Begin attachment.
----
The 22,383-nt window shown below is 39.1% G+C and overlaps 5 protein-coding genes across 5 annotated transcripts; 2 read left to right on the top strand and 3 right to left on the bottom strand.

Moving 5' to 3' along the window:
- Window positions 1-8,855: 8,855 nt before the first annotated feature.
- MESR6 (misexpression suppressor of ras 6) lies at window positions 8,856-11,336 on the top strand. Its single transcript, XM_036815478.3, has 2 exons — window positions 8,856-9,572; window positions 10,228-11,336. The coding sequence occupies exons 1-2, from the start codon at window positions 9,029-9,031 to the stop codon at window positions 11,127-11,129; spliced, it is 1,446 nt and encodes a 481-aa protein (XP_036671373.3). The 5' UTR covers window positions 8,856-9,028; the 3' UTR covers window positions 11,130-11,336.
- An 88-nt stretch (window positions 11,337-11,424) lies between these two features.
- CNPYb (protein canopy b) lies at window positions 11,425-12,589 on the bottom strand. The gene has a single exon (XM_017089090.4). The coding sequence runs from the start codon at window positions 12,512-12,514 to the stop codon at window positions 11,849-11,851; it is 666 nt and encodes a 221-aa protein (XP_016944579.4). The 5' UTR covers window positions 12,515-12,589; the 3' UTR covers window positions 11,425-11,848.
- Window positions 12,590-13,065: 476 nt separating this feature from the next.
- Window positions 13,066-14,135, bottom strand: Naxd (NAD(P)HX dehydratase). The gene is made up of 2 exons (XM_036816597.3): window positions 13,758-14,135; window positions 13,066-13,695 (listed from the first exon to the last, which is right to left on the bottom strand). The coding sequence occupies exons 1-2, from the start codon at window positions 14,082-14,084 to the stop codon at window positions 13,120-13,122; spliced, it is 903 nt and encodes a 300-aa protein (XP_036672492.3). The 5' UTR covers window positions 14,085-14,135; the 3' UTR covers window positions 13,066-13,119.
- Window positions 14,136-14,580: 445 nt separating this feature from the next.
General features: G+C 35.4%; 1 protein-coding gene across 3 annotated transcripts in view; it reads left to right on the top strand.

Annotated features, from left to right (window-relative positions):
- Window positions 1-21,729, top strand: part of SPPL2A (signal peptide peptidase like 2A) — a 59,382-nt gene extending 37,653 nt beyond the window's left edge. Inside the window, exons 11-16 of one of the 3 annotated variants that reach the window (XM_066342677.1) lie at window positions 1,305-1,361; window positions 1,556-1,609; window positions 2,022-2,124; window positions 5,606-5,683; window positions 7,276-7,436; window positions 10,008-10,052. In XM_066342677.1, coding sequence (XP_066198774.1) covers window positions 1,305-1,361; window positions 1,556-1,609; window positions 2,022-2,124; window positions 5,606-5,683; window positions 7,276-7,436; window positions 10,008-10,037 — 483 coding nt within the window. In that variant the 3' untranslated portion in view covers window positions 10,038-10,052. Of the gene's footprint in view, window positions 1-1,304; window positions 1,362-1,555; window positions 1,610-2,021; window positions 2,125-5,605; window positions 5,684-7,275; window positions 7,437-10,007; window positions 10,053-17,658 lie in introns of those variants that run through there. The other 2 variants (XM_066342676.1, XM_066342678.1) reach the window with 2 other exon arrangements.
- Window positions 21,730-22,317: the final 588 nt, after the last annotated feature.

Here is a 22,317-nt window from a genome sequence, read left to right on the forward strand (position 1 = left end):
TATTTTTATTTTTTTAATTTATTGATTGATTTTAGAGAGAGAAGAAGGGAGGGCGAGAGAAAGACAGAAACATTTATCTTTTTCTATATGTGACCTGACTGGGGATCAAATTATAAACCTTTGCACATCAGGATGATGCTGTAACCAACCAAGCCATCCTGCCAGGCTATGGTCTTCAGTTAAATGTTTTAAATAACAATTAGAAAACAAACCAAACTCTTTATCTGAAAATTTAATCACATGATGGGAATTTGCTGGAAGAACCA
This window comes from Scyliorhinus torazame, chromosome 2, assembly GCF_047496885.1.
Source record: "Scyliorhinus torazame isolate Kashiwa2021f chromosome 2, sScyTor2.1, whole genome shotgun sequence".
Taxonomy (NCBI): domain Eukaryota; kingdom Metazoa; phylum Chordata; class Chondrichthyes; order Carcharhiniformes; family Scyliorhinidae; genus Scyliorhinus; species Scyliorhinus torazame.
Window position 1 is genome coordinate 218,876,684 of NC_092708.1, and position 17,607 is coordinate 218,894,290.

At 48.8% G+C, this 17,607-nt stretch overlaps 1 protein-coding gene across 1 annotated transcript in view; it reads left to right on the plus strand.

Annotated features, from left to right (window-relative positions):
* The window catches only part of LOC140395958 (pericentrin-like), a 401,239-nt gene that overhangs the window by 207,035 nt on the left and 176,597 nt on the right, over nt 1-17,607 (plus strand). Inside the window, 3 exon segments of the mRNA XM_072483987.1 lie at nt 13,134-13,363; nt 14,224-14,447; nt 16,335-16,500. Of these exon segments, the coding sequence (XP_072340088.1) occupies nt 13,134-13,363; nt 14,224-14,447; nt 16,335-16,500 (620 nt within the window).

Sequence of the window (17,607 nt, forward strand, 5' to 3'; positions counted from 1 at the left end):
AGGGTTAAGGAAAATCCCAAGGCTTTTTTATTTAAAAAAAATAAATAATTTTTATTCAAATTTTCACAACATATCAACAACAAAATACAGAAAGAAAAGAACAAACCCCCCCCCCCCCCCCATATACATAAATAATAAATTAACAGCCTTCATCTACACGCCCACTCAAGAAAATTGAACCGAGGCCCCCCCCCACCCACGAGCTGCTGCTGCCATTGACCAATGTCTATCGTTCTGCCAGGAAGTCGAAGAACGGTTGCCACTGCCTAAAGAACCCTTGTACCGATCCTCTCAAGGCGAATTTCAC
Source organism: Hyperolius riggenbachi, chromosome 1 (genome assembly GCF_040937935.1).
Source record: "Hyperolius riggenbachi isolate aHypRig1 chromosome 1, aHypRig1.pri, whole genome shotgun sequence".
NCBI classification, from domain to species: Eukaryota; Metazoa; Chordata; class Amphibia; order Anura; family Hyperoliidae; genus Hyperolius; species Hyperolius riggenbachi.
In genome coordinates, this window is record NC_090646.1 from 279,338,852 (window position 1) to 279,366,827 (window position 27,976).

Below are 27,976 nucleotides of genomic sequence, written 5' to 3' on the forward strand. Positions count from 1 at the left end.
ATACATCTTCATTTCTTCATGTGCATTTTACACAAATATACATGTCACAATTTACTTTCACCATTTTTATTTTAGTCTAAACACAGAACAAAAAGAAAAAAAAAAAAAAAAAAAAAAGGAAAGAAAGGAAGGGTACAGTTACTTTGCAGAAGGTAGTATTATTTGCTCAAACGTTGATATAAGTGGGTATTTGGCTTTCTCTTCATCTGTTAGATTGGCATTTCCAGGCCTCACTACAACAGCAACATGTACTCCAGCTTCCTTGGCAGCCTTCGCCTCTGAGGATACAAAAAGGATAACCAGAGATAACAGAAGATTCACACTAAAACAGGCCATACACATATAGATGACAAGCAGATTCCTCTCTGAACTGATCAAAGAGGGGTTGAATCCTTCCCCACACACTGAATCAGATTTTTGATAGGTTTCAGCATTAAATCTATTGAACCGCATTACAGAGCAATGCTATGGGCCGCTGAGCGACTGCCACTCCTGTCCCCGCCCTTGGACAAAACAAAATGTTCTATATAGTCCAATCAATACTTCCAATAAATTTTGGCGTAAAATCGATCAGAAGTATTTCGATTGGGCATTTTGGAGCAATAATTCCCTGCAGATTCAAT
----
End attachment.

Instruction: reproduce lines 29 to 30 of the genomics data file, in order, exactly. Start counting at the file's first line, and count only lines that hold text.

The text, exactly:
Below are 27,976 nucleotides of genomic sequence, written 5' to 3' on the forward strand. Positions count from 1 at the left end.
ATACATCTTCATTTCTTCATGTGCATTTTACACAAATATACATGTCACAATTTACTTTCACCATTTTTATTTTAGTCTAAACACAGAACAAAAAGAAAAAAAAAAAAAAAAAAAAAAGGAAAGAAAGGAAGGGTACAGTTACTTTGCAGAAGGTAGTATTATTTGCTCAAACGTTGATATAAGTGGGTATTTGGCTTTCTCTTCATCTGTTAGATTGGCATTTCCAGGCCTCACTACAACAGCAACATGTACTCCAGCTTCCTTGGCAGCCTTCGCCTCTGAGGATACAAAAAGGATAACCAGAGATAACAGAAGATTCACACTAAAACAGGCCATACACATATAGATGACAAGCAGATTCCTCTCTGAACTGATCAAAGAGGGGTTGAATCCTTCCCCACACACTGAATCAGATTTTTGATAGGTTTCAGCATTAAATCTATTGAACCGCATTACAGAGCAATGCTATGGGCCGCTGAGCGACTGCCACTCCTGTCCCCGCCCTTGGACAAAACAAAATGTTCTATATAGTCCAATCAATACTTCCAATAAATTTTGGCGTAAAATCGATCAGAAGTATTTCGATTGGGCATTTTGGAGCAATAATTCCCTGCAGATTCAAT